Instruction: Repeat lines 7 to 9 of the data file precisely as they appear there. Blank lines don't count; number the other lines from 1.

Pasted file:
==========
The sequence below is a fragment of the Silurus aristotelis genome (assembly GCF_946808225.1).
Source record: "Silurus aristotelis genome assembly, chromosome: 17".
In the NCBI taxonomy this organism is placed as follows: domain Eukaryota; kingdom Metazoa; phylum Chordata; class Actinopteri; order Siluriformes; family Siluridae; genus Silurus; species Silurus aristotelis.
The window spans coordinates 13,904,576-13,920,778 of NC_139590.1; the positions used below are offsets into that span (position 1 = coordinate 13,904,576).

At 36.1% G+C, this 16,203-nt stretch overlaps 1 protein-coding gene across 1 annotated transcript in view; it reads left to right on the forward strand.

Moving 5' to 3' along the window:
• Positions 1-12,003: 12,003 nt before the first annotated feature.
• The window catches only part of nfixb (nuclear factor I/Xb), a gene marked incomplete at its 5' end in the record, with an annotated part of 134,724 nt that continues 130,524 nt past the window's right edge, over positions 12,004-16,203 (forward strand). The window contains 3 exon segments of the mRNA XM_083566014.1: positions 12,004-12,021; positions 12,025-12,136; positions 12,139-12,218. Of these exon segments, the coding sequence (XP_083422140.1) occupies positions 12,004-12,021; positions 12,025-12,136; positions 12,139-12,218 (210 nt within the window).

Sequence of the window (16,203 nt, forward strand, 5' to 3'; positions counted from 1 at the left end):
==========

• Positions 1-12,003: 12,003 nt before the first annotated feature.
• The window catches only part of nfixb (nuclear factor I/Xb), a gene marked incomplete at its 5' end in the record, with an annotated part of 134,724 nt that continues 130,524 nt past the window's right edge, over positions 12,004-16,203 (forward strand). The window contains 3 exon segments of the mRNA XM_083566014.1: positions 12,004-12,021; positions 12,025-12,136; positions 12,139-12,218. Of these exon segments, the coding sequence (XP_083422140.1) occupies positions 12,004-12,021; positions 12,025-12,136; positions 12,139-12,218 (210 nt within the window).

Sequence of the window (16,203 nt, forward strand, 5' to 3'; positions counted from 1 at the left end):